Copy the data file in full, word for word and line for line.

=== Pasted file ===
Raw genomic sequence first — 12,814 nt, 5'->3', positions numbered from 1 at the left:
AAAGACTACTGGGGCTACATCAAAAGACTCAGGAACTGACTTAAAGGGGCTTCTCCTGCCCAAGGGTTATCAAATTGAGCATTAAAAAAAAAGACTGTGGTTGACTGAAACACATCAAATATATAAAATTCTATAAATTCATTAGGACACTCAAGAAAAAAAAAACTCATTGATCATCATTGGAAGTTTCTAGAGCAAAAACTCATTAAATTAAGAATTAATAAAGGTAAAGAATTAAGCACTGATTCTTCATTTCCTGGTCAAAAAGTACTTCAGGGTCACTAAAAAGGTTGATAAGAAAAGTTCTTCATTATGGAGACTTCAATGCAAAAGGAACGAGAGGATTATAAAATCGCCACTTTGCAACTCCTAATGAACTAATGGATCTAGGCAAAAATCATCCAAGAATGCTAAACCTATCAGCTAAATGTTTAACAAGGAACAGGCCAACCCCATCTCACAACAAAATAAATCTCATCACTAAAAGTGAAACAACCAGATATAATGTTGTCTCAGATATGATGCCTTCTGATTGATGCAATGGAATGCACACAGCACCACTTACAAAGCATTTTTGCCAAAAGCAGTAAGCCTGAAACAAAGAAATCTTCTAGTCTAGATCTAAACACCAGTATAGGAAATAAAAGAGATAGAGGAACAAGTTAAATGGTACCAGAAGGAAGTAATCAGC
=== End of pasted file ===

Raw genomic sequence first — 12,814 nt, 5'->3', positions numbered from 1 at the left:
AAAGACTACTGGGGCTACATCAAAAGACTCAGGAACTGACTTAAAGGGGCTTCTCCTGCCCAAGGGTTATCAAATTGAGCATTAAAAAAAAAGACTGTGGTTGACTGAAACACATCAAATATATAAAATTCTATAAATTCATTAGGACACTCAAGAAAAAAAAAACTCATTGATCATCATTGGAAGTTTCTAGAGCAAAAACTCATTAAATTAAGAATTAATAAAGGTAAAGAATTAAGCACTGATTCTTCATTTCCTGGTCAAAAAGTACTTCAGGGTCACTAAAAAGGTTGATAAGAAAAGTTCTTCATTATGGAGACTTCAATGCAAAAGGAACGAGAGGATTATAAAATCGCCACTTTGCAACTCCTAATGAACTAATGGATCTAGGCAAAAATCATCCAAGAATGCTAAACCTATCAGCTAAATGTTTAACAAGGAACAGGCCAACCCCATCTCACAACAAAATAAATCTCATCACTAAAAGTGAAACAACCAGATATAATGTTGTCTCAGATATGATGCCTTCTGATTGATGCAATGGAATGCACACAGCACCACTTACAAAGCATTTTTGCCAAAAGCAGTAAGCCTGAAACAAAGAAATCTTCTAGTCTAGATCTAAACACCAGTATAGGAAATAAAAGAGATAGAGGAACAAGTTAAATGGTACCAGAAGGAAGTAATCAGC